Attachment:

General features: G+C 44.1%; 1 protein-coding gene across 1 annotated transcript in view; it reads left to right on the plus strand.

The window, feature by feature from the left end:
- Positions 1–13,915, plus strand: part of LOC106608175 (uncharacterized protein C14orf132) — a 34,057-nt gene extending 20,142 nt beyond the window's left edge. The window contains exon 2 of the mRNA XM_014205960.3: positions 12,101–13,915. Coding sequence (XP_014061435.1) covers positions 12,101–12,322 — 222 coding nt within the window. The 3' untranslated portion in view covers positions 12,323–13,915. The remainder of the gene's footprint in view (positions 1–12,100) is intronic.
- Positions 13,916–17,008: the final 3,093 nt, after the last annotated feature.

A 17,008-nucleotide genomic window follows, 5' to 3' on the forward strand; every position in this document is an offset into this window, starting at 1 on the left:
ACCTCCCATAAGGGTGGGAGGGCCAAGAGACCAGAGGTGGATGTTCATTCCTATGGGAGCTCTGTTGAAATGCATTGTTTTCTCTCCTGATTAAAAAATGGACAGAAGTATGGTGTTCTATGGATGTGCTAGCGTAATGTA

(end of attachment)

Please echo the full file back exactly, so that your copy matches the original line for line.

General features: G+C 44.1%; 1 protein-coding gene across 1 annotated transcript in view; it reads left to right on the plus strand.

The window, feature by feature from the left end:
- Positions 1–13,915, plus strand: part of LOC106608175 (uncharacterized protein C14orf132) — a 34,057-nt gene extending 20,142 nt beyond the window's left edge. The window contains exon 2 of the mRNA XM_014205960.3: positions 12,101–13,915. Coding sequence (XP_014061435.1) covers positions 12,101–12,322 — 222 coding nt within the window. The 3' untranslated portion in view covers positions 12,323–13,915. The remainder of the gene's footprint in view (positions 1–12,100) is intronic.
- Positions 13,916–17,008: the final 3,093 nt, after the last annotated feature.

A 17,008-nucleotide genomic window follows, 5' to 3' on the forward strand; every position in this document is an offset into this window, starting at 1 on the left:
ACCTCCCATAAGGGTGGGAGGGCCAAGAGACCAGAGGTGGATGTTCATTCCTATGGGAGCTCTGTTGAAATGCATTGTTTTCTCTCCTGATTAAAAAATGGACAGAAGTATGGTGTTCTATGGATGTGCTAGCGTAATGTA